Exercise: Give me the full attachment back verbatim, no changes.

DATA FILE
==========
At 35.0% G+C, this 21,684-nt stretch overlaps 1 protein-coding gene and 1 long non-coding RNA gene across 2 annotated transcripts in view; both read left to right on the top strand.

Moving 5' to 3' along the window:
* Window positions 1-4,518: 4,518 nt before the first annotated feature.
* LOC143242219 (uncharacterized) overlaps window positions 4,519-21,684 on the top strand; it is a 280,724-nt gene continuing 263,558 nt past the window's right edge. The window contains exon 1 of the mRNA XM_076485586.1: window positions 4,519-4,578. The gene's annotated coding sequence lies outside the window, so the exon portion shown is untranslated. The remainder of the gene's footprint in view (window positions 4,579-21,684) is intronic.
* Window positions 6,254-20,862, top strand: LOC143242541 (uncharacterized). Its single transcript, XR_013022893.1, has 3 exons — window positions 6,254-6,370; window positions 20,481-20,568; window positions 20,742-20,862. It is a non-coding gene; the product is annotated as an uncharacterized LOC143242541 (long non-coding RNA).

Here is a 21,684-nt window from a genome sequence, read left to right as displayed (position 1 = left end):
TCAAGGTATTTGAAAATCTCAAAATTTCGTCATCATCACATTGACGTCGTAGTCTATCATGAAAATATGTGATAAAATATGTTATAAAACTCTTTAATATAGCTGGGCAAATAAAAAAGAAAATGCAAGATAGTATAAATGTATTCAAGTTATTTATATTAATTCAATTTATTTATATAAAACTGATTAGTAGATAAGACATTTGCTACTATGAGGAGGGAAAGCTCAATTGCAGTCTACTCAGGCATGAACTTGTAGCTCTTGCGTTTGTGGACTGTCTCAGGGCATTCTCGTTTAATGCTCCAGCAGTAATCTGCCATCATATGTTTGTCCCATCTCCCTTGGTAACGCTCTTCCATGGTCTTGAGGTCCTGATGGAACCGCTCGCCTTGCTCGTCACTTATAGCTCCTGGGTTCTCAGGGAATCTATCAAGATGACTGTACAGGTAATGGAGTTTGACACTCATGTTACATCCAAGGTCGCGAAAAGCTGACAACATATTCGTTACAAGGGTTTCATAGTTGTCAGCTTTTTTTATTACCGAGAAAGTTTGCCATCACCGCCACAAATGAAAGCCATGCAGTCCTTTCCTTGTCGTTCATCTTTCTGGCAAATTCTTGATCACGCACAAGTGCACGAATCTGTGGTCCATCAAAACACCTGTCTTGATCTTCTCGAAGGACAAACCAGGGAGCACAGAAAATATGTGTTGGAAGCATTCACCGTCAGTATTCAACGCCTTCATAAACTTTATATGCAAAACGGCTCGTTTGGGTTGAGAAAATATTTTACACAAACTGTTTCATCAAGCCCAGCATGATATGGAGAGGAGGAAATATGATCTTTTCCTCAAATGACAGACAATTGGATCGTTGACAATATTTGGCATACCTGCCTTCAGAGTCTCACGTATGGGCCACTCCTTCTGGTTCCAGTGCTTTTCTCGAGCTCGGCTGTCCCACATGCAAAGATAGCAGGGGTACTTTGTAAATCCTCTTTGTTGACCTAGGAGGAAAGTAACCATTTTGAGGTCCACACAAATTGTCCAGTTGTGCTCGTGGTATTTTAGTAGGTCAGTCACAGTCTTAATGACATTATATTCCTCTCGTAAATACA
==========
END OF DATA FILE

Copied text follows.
At 35.0% G+C, this 21,684-nt stretch overlaps 1 protein-coding gene and 1 long non-coding RNA gene across 2 annotated transcripts in view; both read left to right on the top strand.

Moving 5' to 3' along the window:
* Window positions 1-4,518: 4,518 nt before the first annotated feature.
* LOC143242219 (uncharacterized) overlaps window positions 4,519-21,684 on the top strand; it is a 280,724-nt gene continuing 263,558 nt past the window's right edge. The window contains exon 1 of the mRNA XM_076485586.1: window positions 4,519-4,578. The gene's annotated coding sequence lies outside the window, so the exon portion shown is untranslated. The remainder of the gene's footprint in view (window positions 4,579-21,684) is intronic.
* Window positions 6,254-20,862, top strand: LOC143242541 (uncharacterized). Its single transcript, XR_013022893.1, has 3 exons — window positions 6,254-6,370; window positions 20,481-20,568; window positions 20,742-20,862. It is a non-coding gene; the product is annotated as an uncharacterized LOC143242541 (long non-coding RNA).

Here is a 21,684-nt window from a genome sequence, read left to right as displayed (position 1 = left end):
TCAAGGTATTTGAAAATCTCAAAATTTCGTCATCATCACATTGACGTCGTAGTCTATCATGAAAATATGTGATAAAATATGTTATAAAACTCTTTAATATAGCTGGGCAAATAAAAAAGAAAATGCAAGATAGTATAAATGTATTCAAGTTATTTATATTAATTCAATTTATTTATATAAAACTGATTAGTAGATAAGACATTTGCTACTATGAGGAGGGAAAGCTCAATTGCAGTCTACTCAGGCATGAACTTGTAGCTCTTGCGTTTGTGGACTGTCTCAGGGCATTCTCGTTTAATGCTCCAGCAGTAATCTGCCATCATATGTTTGTCCCATCTCCCTTGGTAACGCTCTTCCATGGTCTTGAGGTCCTGATGGAACCGCTCGCCTTGCTCGTCACTTATAGCTCCTGGGTTCTCAGGGAATCTATCAAGATGACTGTACAGGTAATGGAGTTTGACACTCATGTTACATCCAAGGTCGCGAAAAGCTGACAACATATTCGTTACAAGGGTTTCATAGTTGTCAGCTTTTTTTATTACCGAGAAAGTTTGCCATCACCGCCACAAATGAAAGCCATGCAGTCCTTTCCTTGTCGTTCATCTTTCTGGCAAATTCTTGATCACGCACAAGTGCACGAATCTGTGGTCCATCAAAACACCTGTCTTGATCTTCTCGAAGGACAAACCAGGGAGCACAGAAAATATGTGTTGGAAGCATTCACCGTCAGTATTCAACGCCTTCATAAACTTTATATGCAAAACGGCTCGTTTGGGTTGAGAAAATATTTTACACAAACTGTTTCATCAAGCCCAGCATGATATGGAGAGGAGGAAATATGATCTTTTCCTCAAATGACAGACAATTGGATCGTTGACAATATTTGGCATACCTGCCTTCAGAGTCTCACGTATGGGCCACTCCTTCTGGTTCCAGTGCTTTTCTCGAGCTCGGCTGTCCCACATGCAAAGATAGCAGGGGTACTTTGTAAATCCTCTTTGTTGACCTAGGAGGAAAGTAACCATTTTGAGGTCCACACAAATTGTCCAGTTGTGCTCGTGGTATTTTAGTAGGTCAGTCACAGTCTTAATGACATTATATTCCTCTCGTAAATACA